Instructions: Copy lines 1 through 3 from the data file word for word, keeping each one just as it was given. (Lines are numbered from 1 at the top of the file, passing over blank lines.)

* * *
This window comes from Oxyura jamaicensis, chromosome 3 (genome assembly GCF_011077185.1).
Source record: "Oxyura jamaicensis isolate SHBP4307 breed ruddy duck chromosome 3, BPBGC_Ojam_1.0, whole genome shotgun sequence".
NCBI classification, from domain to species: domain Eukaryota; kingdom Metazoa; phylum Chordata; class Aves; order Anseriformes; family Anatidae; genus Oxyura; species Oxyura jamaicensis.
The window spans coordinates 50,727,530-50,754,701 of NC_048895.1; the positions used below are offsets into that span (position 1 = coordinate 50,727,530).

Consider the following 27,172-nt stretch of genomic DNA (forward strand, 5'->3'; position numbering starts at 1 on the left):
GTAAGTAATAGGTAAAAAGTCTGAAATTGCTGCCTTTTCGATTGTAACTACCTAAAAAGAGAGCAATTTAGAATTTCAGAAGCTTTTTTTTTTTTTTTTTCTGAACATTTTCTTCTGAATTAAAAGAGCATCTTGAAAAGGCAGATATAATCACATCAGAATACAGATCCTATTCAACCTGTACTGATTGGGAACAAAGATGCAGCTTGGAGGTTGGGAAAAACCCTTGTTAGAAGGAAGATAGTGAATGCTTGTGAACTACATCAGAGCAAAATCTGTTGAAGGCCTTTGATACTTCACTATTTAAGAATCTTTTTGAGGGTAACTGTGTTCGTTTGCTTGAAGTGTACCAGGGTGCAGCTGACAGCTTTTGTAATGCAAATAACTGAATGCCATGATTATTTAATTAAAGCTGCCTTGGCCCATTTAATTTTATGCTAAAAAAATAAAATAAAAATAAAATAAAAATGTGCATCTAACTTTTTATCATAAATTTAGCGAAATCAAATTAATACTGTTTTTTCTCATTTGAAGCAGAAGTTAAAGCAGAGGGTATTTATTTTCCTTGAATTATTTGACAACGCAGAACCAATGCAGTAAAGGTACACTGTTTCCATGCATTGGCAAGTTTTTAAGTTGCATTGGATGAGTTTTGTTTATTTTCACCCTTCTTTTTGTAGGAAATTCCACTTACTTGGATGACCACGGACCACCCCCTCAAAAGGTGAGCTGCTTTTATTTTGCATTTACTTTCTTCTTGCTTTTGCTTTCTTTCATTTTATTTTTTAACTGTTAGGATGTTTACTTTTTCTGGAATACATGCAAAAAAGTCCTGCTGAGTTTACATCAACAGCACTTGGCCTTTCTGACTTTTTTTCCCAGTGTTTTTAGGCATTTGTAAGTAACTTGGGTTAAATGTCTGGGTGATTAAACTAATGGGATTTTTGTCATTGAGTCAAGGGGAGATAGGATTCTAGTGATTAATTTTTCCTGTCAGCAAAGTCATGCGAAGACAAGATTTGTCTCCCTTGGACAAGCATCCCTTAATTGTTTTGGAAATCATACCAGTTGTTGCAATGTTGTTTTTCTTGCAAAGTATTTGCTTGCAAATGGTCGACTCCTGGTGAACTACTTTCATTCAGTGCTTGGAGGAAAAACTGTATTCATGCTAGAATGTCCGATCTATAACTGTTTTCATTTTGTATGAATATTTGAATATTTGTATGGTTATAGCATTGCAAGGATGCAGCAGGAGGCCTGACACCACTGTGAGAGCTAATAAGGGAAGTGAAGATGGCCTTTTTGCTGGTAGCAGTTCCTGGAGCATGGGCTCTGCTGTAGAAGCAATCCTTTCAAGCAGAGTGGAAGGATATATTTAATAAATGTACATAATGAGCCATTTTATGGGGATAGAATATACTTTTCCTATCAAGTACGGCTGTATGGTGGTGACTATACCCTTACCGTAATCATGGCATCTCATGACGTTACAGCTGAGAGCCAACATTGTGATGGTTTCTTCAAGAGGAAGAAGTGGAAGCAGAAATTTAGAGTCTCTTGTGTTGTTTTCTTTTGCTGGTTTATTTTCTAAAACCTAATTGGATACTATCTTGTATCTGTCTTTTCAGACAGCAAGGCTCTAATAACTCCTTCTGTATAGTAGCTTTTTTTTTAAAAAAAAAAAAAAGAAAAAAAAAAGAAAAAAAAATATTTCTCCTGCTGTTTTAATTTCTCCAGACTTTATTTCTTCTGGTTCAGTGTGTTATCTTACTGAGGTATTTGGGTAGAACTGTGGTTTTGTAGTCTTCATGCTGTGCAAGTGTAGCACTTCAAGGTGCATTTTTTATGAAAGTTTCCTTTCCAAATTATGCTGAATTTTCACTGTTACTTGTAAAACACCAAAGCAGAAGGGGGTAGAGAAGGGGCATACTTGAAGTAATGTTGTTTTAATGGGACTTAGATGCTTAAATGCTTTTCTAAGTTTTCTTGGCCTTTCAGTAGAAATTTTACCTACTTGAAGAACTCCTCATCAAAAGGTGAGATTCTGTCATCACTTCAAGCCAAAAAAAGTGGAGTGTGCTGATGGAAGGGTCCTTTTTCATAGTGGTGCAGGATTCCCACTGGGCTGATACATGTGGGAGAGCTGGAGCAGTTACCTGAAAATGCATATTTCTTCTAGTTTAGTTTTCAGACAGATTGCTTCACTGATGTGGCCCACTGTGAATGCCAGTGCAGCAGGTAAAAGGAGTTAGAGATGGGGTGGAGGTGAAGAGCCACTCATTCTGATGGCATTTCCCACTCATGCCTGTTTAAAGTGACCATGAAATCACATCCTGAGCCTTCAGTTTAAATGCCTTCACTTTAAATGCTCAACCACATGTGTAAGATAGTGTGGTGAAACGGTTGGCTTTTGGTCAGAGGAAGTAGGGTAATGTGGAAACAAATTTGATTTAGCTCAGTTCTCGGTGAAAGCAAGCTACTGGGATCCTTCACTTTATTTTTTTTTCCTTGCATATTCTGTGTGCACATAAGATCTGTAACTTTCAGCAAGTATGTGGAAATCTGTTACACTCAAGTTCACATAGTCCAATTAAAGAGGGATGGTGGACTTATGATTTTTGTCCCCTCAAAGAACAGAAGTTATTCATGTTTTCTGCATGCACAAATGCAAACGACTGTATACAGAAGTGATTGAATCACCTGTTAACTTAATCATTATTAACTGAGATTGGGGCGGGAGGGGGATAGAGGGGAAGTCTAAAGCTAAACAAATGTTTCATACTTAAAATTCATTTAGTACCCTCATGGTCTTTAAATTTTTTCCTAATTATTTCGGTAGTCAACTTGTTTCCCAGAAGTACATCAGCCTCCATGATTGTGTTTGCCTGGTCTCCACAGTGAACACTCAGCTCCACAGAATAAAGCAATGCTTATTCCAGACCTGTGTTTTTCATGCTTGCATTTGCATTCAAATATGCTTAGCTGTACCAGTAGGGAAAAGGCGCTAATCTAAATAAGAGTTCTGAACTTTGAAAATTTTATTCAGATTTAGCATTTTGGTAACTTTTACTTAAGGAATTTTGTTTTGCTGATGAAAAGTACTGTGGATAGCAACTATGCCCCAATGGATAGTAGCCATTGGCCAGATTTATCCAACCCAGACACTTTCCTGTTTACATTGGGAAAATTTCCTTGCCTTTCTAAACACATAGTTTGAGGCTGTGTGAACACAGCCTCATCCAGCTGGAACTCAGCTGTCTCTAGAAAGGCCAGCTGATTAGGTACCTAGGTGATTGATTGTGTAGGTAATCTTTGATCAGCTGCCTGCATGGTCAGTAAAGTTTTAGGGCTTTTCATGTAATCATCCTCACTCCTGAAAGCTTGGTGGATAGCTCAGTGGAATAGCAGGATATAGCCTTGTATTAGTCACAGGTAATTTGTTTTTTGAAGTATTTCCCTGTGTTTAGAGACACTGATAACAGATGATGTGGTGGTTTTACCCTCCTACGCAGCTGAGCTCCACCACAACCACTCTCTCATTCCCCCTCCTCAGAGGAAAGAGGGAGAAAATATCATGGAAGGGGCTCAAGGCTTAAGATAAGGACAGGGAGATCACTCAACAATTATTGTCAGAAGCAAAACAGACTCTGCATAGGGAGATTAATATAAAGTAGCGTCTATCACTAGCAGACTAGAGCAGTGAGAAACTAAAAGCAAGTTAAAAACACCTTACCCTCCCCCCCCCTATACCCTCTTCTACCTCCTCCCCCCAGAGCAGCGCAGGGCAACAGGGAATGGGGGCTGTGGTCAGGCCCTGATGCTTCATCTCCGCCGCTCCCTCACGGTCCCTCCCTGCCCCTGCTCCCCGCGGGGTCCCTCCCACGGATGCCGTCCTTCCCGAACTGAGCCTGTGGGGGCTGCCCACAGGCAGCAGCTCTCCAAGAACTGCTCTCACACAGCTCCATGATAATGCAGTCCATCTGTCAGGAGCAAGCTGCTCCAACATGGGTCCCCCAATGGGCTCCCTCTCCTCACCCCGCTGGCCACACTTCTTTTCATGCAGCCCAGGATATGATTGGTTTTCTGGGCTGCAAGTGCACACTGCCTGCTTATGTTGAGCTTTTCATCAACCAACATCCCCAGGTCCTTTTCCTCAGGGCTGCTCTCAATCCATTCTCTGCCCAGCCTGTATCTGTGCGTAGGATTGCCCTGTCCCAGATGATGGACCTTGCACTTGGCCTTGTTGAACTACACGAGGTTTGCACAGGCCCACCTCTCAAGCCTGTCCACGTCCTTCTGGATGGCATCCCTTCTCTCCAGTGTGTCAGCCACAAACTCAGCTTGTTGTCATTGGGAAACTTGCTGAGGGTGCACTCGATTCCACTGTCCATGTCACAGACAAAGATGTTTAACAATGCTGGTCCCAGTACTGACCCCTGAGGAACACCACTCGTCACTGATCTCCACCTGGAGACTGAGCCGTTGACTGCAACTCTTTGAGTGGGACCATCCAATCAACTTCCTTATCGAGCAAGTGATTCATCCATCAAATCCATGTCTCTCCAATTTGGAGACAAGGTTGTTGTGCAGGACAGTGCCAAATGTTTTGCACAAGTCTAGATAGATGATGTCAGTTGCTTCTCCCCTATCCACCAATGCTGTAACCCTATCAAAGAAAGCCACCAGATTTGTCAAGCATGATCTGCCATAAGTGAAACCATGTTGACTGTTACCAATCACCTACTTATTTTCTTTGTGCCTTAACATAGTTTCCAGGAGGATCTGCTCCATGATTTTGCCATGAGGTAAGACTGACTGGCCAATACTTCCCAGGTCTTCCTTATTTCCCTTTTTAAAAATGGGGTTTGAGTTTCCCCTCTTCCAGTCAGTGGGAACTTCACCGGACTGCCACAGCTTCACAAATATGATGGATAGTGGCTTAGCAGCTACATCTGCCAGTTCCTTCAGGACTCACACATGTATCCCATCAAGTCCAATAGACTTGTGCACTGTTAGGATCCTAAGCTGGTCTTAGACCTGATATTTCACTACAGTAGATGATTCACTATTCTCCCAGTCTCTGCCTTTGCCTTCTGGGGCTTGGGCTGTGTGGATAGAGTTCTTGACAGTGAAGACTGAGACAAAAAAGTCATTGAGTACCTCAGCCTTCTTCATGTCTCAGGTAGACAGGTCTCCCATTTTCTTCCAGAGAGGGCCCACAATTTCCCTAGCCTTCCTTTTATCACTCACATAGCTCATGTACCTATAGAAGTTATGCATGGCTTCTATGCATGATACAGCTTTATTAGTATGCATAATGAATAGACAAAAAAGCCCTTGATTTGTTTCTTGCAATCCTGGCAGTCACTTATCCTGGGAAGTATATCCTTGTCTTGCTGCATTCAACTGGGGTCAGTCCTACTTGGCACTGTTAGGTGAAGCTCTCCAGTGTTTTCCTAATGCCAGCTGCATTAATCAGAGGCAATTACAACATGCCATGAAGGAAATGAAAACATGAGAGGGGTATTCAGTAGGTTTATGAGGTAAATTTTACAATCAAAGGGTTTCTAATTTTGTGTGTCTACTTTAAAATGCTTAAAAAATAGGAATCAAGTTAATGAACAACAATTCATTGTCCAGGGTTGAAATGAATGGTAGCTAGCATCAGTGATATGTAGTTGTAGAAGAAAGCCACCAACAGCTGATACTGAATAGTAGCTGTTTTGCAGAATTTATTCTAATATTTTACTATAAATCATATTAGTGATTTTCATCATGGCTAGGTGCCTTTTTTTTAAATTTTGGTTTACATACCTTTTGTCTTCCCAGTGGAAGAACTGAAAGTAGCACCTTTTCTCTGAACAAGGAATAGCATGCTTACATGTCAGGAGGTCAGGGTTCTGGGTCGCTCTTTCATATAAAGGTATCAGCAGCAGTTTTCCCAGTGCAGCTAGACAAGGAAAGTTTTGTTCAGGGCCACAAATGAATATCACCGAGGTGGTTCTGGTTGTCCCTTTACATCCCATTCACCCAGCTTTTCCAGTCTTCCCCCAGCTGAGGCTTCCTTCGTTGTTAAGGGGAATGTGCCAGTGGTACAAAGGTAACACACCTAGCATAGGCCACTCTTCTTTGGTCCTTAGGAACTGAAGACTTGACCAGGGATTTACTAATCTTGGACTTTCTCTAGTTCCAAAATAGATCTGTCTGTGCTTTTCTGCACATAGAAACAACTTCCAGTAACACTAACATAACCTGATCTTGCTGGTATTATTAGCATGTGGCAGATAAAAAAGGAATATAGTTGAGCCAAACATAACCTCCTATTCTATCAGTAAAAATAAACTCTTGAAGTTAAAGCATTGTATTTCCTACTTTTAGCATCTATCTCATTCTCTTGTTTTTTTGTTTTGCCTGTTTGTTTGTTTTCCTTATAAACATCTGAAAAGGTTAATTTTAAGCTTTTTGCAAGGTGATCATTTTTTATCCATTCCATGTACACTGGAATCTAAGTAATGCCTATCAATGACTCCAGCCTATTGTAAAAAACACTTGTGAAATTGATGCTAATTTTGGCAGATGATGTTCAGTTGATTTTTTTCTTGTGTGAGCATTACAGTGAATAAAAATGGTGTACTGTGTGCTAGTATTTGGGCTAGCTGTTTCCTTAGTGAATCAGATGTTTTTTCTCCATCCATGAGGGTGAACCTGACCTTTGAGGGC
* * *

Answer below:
This window comes from Oxyura jamaicensis, chromosome 3 (genome assembly GCF_011077185.1).
Source record: "Oxyura jamaicensis isolate SHBP4307 breed ruddy duck chromosome 3, BPBGC_Ojam_1.0, whole genome shotgun sequence".
NCBI classification, from domain to species: domain Eukaryota; kingdom Metazoa; phylum Chordata; class Aves; order Anseriformes; family Anatidae; genus Oxyura; species Oxyura jamaicensis.